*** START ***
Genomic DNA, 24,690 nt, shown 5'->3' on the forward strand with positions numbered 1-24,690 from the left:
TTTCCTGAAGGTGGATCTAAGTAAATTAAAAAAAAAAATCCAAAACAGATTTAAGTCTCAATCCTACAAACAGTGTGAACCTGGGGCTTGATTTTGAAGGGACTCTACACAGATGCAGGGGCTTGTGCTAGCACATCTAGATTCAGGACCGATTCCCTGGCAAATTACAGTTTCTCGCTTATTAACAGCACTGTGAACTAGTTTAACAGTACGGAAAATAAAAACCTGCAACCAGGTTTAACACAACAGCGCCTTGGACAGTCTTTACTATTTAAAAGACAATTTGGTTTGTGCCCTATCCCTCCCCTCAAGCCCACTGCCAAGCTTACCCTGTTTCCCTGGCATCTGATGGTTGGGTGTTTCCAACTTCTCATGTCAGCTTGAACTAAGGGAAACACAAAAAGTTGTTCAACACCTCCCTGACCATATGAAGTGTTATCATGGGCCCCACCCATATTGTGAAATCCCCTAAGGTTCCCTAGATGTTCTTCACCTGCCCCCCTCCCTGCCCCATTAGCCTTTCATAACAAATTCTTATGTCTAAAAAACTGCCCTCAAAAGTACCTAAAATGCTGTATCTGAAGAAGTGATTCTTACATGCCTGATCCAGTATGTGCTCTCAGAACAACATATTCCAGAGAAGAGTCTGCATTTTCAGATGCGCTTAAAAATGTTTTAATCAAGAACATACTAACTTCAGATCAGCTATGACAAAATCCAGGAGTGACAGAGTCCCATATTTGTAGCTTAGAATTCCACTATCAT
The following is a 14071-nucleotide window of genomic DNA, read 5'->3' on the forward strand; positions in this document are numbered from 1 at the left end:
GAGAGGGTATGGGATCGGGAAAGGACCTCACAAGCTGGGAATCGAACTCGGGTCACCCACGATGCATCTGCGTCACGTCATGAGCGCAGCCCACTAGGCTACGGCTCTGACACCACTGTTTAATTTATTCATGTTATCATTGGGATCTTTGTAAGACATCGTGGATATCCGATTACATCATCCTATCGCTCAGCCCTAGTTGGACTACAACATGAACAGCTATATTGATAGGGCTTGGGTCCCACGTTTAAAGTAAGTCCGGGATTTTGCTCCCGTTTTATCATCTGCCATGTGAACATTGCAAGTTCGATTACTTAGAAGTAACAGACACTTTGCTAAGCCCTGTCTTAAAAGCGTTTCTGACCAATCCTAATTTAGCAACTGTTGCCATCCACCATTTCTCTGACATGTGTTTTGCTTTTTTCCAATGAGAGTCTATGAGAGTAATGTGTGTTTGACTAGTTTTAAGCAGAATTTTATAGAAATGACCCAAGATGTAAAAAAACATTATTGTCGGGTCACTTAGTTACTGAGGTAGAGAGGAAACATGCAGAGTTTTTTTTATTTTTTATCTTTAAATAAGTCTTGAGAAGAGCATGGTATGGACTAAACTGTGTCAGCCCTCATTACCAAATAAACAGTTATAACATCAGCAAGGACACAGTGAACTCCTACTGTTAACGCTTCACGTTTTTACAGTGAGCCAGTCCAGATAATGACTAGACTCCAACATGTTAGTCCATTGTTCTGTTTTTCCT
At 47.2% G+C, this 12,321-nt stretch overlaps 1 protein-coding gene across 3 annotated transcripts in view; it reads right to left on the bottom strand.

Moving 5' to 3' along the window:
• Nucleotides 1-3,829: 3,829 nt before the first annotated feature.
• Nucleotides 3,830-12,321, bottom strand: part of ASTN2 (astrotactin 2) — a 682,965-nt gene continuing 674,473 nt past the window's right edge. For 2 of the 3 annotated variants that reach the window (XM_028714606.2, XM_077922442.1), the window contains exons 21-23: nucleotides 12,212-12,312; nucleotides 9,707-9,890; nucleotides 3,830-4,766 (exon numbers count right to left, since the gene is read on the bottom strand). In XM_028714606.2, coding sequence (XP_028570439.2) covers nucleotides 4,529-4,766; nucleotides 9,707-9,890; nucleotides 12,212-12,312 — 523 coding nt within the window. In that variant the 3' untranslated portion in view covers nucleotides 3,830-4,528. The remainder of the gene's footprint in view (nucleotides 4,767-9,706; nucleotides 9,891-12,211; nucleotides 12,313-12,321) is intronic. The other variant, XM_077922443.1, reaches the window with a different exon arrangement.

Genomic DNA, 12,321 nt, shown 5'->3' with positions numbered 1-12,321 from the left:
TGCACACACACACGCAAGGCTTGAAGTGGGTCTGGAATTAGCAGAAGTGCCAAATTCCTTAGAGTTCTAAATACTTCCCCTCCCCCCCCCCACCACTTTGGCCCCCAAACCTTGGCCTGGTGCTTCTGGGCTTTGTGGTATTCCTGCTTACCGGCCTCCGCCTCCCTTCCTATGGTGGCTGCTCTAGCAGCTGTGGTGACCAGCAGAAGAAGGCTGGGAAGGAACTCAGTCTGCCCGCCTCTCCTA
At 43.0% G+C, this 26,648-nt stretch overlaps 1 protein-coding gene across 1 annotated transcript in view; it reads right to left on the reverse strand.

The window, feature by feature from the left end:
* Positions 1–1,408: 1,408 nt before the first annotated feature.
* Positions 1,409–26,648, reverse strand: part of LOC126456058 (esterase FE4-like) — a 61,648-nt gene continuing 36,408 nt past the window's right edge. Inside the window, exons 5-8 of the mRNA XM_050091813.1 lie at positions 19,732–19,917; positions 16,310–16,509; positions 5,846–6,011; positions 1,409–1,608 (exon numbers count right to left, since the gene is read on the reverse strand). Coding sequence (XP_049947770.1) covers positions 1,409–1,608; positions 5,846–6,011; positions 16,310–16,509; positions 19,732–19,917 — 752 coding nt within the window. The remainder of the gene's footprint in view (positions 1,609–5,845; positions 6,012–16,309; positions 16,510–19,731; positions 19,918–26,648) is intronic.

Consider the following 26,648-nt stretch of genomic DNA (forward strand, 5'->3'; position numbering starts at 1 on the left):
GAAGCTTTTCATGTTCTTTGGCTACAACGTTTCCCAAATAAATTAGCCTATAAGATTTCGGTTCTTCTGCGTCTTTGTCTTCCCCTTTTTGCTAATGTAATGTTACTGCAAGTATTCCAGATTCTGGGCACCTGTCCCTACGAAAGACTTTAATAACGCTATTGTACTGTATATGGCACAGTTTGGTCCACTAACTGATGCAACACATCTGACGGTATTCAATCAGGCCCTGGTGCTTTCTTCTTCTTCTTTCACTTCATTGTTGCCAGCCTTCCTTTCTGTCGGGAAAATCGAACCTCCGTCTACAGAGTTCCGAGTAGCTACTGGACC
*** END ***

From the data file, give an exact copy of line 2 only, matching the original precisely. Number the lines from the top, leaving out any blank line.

TTTCCTGAAGGTGGATCTAAGTAAATTAAAAAAAAAAATCCAAAACAGATTTAAGTCTCAATCCTACAAACAGTGTGAACCTGGGGCTTGATTTTGAAGGGACTCTACACAGATGCAGGGGCTTGTGCTAGCACATCTAGATTCAGGACCGATTCCCTGGCAAATTACAGTTTCTCGCTTATTAACAGCACTGTGAACTAGTTTAACAGTACGGAAAATAAAAACCTGCAACCAGGTTTAACACAACAGCGCCTTGGACAGTCTTTACTATTTAAAAGACAATTTGGTTTGTGCCCTATCCCTCCCCTCAAGCCCACTGCCAAGCTTACCCTGTTTCCCTGGCATCTGATGGTTGGGTGTTTCCAACTTCTCATGTCAGCTTGAACTAAGGGAAACACAAAAAGTTGTTCAACACCTCCCTGACCATATGAAGTGTTATCATGGGCCCCACCCATATTGTGAAATCCCCTAAGGTTCCCTAGATGTTCTTCACCTGCCCCCCTCCCTGCCCCATTAGCCTTTCATAACAAATTCTTATGTCTAAAAAACTGCCCTCAAAAGTACCTAAAATGCTGTATCTGAAGAAGTGATTCTTACATGCCTGATCCAGTATGTGCTCTCAGAACAACATATTCCAGAGAAGAGTCTGCATTTTCAGATGCGCTTAAAAATGTTTTAATCAAGAACATACTAACTTCAGATCAGCTATGACAAAATCCAGGAGTGACAGAGTCCCATATTTGTAGCTTAGAATTCCACTATCAT